I had forgotten my purse, and nearly panicked on the way home until I could do a U-turn to get back to work. The restaurant was closed, so I beat on the back entrance door until the owner popped his head out. He let me in to find it, eyeing me with a deep suspicion I felt crawl up my spine.
I walked into the dark restaurant, an edgy fear tingling my head. This was an unusual place, only two full time waitresses until they hired me. A husband and wife team, no chefs. A toddler play pen in the kitchen with an infant, and a young daughter who meandered around the restaurant all day by herself.
I found my purse, but then I stopped. There against the steam tables was her: the waitress, leaning over half way to pull the piping hot pans out from the steamers and dump the water. She froze halfway, holding her breathe when she saw me.
A single mom of two children. I remember I had watched her earlier in the morning sit down for less than five minutes with her parents and children at a table to take a bite of food with them. I will never forget what she told me: “This is the only time I have to be with them. I have to work like this to make it.”
But standing there
watching her after hours pull on heavy, hot pans after she had worked far more than me, I gawked in silence. She had already been doing this well over ten years. I had just worked my first ever thirteen hour shift, fresh out of high-school. My legs cramped. My head hurt. I was hungry. I made so many errors trying to get people’s orders right that day. I dropped a tray of tea, I spilled the coffee. I made so many mistakes.
I asked her: “What are you doing?”
She pulled the pan out and sighed. “You were supposed to empty these before you left.”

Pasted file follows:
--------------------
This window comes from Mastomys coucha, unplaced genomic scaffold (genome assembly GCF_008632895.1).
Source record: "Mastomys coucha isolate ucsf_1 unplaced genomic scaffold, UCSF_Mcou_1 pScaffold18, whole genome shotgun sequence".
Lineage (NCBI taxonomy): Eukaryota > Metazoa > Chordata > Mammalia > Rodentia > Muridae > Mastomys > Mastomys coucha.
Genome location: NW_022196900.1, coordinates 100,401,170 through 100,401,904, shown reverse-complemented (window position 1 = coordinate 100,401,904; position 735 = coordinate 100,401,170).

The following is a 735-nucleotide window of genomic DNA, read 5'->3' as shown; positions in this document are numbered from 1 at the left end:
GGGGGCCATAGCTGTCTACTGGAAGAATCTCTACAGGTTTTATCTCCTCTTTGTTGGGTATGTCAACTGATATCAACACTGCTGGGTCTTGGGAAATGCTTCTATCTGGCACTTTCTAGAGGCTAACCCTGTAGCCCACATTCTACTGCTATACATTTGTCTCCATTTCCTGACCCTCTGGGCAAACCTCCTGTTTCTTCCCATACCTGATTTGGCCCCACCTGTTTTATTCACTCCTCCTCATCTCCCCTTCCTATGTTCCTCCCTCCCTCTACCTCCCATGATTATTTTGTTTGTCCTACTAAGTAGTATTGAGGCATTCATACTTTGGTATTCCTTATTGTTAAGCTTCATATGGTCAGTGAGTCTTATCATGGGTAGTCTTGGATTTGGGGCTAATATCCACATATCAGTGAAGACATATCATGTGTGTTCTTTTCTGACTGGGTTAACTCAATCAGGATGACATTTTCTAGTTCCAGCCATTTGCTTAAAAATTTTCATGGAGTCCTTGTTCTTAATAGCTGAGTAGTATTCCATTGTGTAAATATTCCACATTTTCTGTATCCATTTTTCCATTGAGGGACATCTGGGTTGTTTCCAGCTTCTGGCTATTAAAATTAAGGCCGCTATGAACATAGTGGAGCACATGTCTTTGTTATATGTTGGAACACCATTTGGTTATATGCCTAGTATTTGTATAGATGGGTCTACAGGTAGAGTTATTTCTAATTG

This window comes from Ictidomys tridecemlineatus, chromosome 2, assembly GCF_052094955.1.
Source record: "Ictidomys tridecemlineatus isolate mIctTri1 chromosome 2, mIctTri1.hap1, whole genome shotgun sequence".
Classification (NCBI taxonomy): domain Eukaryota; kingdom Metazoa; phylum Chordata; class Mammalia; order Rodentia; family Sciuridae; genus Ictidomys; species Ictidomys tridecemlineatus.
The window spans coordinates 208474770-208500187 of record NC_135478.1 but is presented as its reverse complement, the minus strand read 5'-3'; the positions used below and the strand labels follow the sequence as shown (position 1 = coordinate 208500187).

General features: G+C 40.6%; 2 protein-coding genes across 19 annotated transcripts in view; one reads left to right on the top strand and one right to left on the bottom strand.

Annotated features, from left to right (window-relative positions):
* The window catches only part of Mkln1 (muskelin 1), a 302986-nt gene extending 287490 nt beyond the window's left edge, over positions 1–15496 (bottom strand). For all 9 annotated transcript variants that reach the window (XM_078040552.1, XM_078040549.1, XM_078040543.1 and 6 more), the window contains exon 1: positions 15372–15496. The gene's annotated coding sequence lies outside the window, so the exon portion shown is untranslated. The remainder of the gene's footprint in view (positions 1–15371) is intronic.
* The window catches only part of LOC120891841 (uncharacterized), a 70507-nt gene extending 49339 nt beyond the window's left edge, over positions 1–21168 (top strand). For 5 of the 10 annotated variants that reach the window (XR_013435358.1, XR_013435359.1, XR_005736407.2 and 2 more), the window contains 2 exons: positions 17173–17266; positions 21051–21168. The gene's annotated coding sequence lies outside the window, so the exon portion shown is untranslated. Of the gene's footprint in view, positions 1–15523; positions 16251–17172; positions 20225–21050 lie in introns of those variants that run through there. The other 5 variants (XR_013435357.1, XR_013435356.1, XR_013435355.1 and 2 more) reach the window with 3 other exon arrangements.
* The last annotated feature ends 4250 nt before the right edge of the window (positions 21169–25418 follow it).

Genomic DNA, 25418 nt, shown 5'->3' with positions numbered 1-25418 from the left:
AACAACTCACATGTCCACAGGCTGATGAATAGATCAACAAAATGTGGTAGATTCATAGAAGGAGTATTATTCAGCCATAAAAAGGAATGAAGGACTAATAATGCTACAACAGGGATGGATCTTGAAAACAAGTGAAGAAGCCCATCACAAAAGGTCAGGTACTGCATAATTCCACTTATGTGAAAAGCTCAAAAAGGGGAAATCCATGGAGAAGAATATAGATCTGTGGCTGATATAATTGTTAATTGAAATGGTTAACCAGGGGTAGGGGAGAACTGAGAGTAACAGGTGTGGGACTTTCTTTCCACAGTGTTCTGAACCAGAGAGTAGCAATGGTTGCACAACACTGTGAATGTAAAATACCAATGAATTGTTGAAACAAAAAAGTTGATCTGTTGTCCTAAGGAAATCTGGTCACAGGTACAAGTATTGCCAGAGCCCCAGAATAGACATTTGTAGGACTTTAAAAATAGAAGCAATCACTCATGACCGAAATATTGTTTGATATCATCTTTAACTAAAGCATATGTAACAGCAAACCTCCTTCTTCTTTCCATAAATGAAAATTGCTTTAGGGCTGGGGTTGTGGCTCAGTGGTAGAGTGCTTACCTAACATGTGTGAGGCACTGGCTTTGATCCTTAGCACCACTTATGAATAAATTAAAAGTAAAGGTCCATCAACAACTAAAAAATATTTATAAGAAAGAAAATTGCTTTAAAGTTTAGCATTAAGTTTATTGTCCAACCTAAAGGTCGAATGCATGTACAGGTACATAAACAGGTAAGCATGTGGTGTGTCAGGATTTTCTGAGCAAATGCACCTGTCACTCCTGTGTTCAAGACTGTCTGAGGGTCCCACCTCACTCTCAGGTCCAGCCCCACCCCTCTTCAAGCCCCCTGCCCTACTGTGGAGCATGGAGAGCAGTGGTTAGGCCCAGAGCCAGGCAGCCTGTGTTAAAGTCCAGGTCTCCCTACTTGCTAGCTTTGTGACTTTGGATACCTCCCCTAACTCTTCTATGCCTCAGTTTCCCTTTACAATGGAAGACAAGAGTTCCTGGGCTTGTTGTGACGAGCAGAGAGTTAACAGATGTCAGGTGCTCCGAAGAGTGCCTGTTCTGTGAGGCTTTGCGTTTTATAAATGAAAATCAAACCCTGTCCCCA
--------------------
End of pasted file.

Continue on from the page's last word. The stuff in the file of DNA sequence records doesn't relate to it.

Then it hit me. No one told me that. I have received no training on this job. This job sucks. She works too hard to put up with this nonsense to just make pennies with two kids. I refuse to work like this.
“Think big and don’t listen to people who tell you it can’t be done. Life’s too short to think small.”-Tim Ferriss
I went home and never went back. I spent the rest of that evening writing down what I wanted in a job, as far as my eighteen year old mind could figure out at that time. That following week I was offered a position at a major department store, full time with benefits, and I stayed there until we moved out of state.
Now there is nothing wrong with being a waitress, I know some of my friends make really good money at it and enjoy it. But it was never in my character to do those type of jobs, and today, my husband and I make sure we leave generous tips because of our own experiences in the kitchens. It is hard work.
Looking back now, I cringe and then laugh at some of the jobs I had when I was a few years out of high school. I didn’t have guidance when it came to a career. It was like I was surfing waves of mass proportions with no proper surf board to stand on. I had no training, I sunk many times. I almost drowned professionally a few times more.
“The struggle you’re in today is developing the strength you need for tomorrow.” -Robert Tew
Years later (many, many years later) I gained experience working at nursing homes. Those first few jobs taught me things about myself I would have never known if I had not have experienced first hand that type of work. Double shifts, low pay, no benefits, working holidays and weekends. You name it, I did it. And yea, I was a single mother of two at those times too.
We gain insights into who we really are professionally when we do jobs or take employment that is not what we want for ourselves, but it may be all there is to offer.
We can learn from those positions that teach us life lessons about perseverance, empathy and professionalism. Some of the jobs I had in my younger years showed me what I did not want to be when I grew older. And some jobs showed me what I hoped to be somehow with hard work and perseverance.
I think what makes a job great is if you believe in what you are doing to help others, and if you are helping yourself to grow professionally while at it. You look at the whole
picture, not just what is in front of you.
So if you believe that by waiting tables is helping those who may just need a night out not cooking and someone to wait on them, or if your goal is to be the sou chef one day, then by all means keep moving forward.
Every single step we pursue in a job, as long as we are willing to learn, will teach us things about ourselves that forge who we will be one day. Even if you are starting out with a job you hate, take what you can in life lessons from it and keep setting goals for yourself.
Keep moving forward. Just don’t give up.